Group theory 2
Cosets and normal subgroups revises the Group theory 1 units and looks at how a group can be split into ‘shifts’ of any one of its subgroups. Quotient groups and conjugacy looks at how we can sometimes ‘divide’ a group by one of its subgroups to obtain another group, and how in any group some elements and some subgroups are similar to each other in a particular sense. Homomorphisms looks at functions that map groups to other groups in a way that respects at least some of the structure of the groups. Group actions studies how group elements can sometimes be applied to elements of other sets in natural ways. This leads to a method of counting how many different objects there are of certain types, such as how many different coloured cubes can be produced if their faces can be painted any of three different colours.
Limits introduces the epsilon-delta approach to limits and continuity, and relates these to the sequential approach to limits of functions. Differentiation studies differentiable functions and gives L’Hôpital’s rule for evaluating limits. Integration explains the fundamental theorem of calculus, the Maclaurin integral test and Stirling’s formula. Power Series is about finding power series representations of functions, their properties and applications.
Read the full content list here.
You will learn
Successful study of this module should improve your skills in working with abstract concepts, constructing solutions to problems logically and communicating mathematical ideas clearly.
This module may help you to gain membership of the Institute of Mathematics and its Applications (IMA). For further information, see the IMA website.
Normally, to study this module you should have completed the OU level 1 module Essential mathematics 2 (MST125) or the discontinued module MS221. This level 1 module is ideal preparation. It provides you with a good basic knowledge of algebraic manipulation, coordinate geometry, trigonometry, functions, differentiation and integration, and mathematical language and proof.
You can try our diagnostic quiz to help you determine whether you are adequately prepared for this module.
There may be circumstances in which you can study M208 without having first studied MST125 (or MS221), but you should speak to an adviser to discuss this before registering on this module.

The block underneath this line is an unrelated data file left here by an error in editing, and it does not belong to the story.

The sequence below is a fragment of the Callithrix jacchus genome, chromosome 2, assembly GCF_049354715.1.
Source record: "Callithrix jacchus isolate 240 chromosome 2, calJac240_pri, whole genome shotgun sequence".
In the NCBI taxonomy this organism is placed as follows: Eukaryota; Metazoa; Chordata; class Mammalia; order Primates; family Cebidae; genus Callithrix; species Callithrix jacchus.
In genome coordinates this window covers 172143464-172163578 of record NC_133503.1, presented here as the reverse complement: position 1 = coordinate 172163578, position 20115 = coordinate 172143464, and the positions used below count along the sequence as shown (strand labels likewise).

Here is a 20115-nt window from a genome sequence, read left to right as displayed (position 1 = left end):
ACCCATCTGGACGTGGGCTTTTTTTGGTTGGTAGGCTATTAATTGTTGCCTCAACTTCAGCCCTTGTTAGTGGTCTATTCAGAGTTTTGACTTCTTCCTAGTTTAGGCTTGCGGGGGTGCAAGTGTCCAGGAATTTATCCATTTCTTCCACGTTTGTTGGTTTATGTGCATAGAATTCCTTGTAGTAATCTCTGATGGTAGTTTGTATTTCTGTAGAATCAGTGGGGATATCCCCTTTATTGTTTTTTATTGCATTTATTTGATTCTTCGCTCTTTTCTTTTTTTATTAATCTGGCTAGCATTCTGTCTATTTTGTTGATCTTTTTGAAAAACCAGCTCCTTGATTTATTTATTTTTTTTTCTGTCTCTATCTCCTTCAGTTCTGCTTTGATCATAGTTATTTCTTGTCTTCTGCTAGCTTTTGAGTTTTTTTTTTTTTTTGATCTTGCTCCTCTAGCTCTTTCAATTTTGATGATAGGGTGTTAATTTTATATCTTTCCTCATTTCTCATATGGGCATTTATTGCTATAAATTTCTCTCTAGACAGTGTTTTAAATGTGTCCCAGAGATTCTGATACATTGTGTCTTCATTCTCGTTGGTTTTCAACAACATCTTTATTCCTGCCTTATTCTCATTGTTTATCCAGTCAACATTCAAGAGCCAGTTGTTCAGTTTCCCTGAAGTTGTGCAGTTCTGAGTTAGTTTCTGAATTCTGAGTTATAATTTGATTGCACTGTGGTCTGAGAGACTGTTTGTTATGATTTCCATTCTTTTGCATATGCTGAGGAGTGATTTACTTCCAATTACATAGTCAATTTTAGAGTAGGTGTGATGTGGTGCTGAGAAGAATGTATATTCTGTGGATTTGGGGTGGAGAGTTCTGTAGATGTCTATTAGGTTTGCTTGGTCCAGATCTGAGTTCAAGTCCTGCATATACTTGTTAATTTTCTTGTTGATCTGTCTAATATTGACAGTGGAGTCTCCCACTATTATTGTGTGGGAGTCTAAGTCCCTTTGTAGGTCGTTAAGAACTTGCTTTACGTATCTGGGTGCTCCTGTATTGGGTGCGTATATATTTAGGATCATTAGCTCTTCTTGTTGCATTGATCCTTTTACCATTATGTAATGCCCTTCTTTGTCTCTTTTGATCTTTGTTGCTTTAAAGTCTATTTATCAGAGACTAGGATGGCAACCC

There’s no formal preparatory work, but it would be useful to revise the topics listed above.
You'll have access to a module website, which includes:
- a week-by-week study planner
- course-specific module materials
- audio and video content
- assessment details, instructions and guidance
- online tutorial access
- access to student and tutor group forums.
You'll be provided with six printed module books, each covering one block of study, with many worked examples and exercises. You'll also receive a printed handbook summarising the whole module, which you can refer to throughout your study and take into the exam.
A computing device with a browser and broadband internet access is required for this module. Any modern browser will be suitable for most computer activities. Functionality may be limited on mobile devices.
Any additional software will be provided, or is generally freely available. However, some activities may have more specific requirements. For this reason, you will need to be able to install and run additional software on a device that meets the requirements below.
A desktop or laptop computer with either an up-to-date version of Windows or macOS.
The screen of the device must have a resolution of at least 1024 pixels horizontally and 768 pixels vertically.
To join in the spoken conversation in our online rooms we recommend a headset (headphones or earphones with an integrated microphone).
Our Skills for OU study website has further information including computing skills for study, computer security, acquiring a computer and Microsoft software offers for students.